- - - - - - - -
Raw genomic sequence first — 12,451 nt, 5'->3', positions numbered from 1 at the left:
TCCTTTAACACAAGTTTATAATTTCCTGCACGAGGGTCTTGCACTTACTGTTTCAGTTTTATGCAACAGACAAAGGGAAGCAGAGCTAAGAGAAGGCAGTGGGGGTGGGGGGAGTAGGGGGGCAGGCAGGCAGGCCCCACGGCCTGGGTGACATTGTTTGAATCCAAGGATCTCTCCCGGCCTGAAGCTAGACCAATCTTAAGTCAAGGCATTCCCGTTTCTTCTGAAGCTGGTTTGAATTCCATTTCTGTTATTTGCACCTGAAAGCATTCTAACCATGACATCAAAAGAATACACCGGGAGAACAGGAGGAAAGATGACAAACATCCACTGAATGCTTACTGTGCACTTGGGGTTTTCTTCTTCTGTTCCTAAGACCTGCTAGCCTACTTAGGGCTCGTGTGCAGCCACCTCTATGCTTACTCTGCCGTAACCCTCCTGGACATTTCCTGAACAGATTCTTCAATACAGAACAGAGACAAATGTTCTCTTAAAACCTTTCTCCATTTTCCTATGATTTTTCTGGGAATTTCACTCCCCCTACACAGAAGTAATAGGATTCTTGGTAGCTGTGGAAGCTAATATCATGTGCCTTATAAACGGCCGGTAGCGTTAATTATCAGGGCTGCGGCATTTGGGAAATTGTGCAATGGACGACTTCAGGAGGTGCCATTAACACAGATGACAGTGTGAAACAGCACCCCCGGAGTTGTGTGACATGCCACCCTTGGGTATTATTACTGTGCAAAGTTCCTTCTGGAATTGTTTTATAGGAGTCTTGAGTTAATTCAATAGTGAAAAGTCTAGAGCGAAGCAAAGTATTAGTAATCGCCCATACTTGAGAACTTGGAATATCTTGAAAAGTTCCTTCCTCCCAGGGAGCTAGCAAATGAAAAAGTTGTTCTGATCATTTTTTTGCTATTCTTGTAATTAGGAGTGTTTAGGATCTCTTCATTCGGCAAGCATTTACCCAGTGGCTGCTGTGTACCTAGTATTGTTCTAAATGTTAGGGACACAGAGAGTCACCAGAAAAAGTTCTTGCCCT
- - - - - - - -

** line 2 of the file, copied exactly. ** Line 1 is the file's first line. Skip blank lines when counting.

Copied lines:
TCCTTTAACACAAGTTTATAATTTCCTGCACGAGGGTCTTGCACTTACTGTTTCAGTTTTATGCAACAGACAAAGGGAAGCAGAGCTAAGAGAAGGCAGTGGGGGTGGGGGGAGTAGGGGGGCAGGCAGGCAGGCCCCACGGCCTGGGTGACATTGTTTGAATCCAAGGATCTCTCCCGGCCTGAAGCTAGACCAATCTTAAGTCAAGGCATTCCCGTTTCTTCTGAAGCTGGTTTGAATTCCATTTCTGTTATTTGCACCTGAAAGCATTCTAACCATGACATCAAAAGAATACACCGGGAGAACAGGAGGAAAGATGACAAACATCCACTGAATGCTTACTGTGCACTTGGGGTTTTCTTCTTCTGTTCCTAAGACCTGCTAGCCTACTTAGGGCTCGTGTGCAGCCACCTCTATGCTTACTCTGCCGTAACCCTCCTGGACATTTCCTGAACAGATTCTTCAATACAGAACAGAGACAAATGTTCTCTTAAAACCTTTCTCCATTTTCCTATGATTTTTCTGGGAATTTCACTCCCCCTACACAGAAGTAATAGGATTCTTGGTAGCTGTGGAAGCTAATATCATGTGCCTTATAAACGGCCGGTAGCGTTAATTATCAGGGCTGCGGCATTTGGGAAATTGTGCAATGGACGACTTCAGGAGGTGCCATTAACACAGATGACAGTGTGAAACAGCACCCCCGGAGTTGTGTGACATGCCACCCTTGGGTATTATTACTGTGCAAAGTTCCTTCTGGAATTGTTTTATAGGAGTCTTGAGTTAATTCAATAGTGAAAAGTCTAGAGCGAAGCAAAGTATTAGTAATCGCCCATACTTGAGAACTTGGAATATCTTGAAAAGTTCCTTCCTCCCAGGGAGCTAGCAAATGAAAAAGTTGTTCTGATCATTTTTTTGCTATTCTTGTAATTAGGAGTGTTTAGGATCTCTTCATTCGGCAAGCATTTACCCAGTGGCTGCTGTGTACCTAGTATTGTTCTAAATGTTAGGGACACAGAGAGTCACCAGAAAAAGTTCTTGCCCT